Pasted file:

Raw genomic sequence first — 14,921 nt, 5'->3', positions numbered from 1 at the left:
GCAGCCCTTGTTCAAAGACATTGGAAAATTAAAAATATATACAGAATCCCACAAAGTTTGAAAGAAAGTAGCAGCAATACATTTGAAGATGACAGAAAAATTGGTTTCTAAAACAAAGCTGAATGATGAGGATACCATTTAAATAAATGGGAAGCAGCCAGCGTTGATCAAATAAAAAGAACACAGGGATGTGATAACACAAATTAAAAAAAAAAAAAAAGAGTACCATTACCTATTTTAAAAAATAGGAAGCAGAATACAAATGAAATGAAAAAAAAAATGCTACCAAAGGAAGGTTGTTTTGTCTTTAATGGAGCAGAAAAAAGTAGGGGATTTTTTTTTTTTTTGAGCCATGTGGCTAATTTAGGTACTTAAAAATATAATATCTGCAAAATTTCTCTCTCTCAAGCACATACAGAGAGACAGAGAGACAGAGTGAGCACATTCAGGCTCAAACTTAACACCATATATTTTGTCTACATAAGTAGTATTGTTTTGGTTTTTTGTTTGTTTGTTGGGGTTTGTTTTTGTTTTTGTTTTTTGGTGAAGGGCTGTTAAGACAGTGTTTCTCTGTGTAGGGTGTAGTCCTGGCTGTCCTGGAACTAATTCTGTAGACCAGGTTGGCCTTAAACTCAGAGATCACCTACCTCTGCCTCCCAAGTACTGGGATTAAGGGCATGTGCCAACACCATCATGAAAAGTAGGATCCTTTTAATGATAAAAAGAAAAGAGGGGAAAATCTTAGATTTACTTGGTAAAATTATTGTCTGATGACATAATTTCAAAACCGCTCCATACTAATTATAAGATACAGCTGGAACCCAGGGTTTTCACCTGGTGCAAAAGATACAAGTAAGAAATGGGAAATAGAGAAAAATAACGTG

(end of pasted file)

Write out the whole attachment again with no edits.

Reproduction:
Raw genomic sequence first — 14,921 nt, 5'->3', positions numbered from 1 at the left:
GCAGCCCTTGTTCAAAGACATTGGAAAATTAAAAATATATACAGAATCCCACAAAGTTTGAAAGAAAGTAGCAGCAATACATTTGAAGATGACAGAAAAATTGGTTTCTAAAACAAAGCTGAATGATGAGGATACCATTTAAATAAATGGGAAGCAGCCAGCGTTGATCAAATAAAAAGAACACAGGGATGTGATAACACAAATTAAAAAAAAAAAAAAAGAGTACCATTACCTATTTTAAAAAATAGGAAGCAGAATACAAATGAAATGAAAAAAAAAATGCTACCAAAGGAAGGTTGTTTTGTCTTTAATGGAGCAGAAAAAAGTAGGGGATTTTTTTTTTTTTTGAGCCATGTGGCTAATTTAGGTACTTAAAAATATAATATCTGCAAAATTTCTCTCTCTCAAGCACATACAGAGAGACAGAGAGACAGAGTGAGCACATTCAGGCTCAAACTTAACACCATATATTTTGTCTACATAAGTAGTATTGTTTTGGTTTTTTGTTTGTTTGTTGGGGTTTGTTTTTGTTTTTGTTTTTTGGTGAAGGGCTGTTAAGACAGTGTTTCTCTGTGTAGGGTGTAGTCCTGGCTGTCCTGGAACTAATTCTGTAGACCAGGTTGGCCTTAAACTCAGAGATCACCTACCTCTGCCTCCCAAGTACTGGGATTAAGGGCATGTGCCAACACCATCATGAAAAGTAGGATCCTTTTAATGATAAAAAGAAAAGAGGGGAAAATCTTAGATTTACTTGGTAAAATTATTGTCTGATGACATAATTTCAAAACCGCTCCATACTAATTATAAGATACAGCTGGAACCCAGGGTTTTCACCTGGTGCAAAAGATACAAGTAAGAAATGGGAAATAGAGAAAAATAACGTG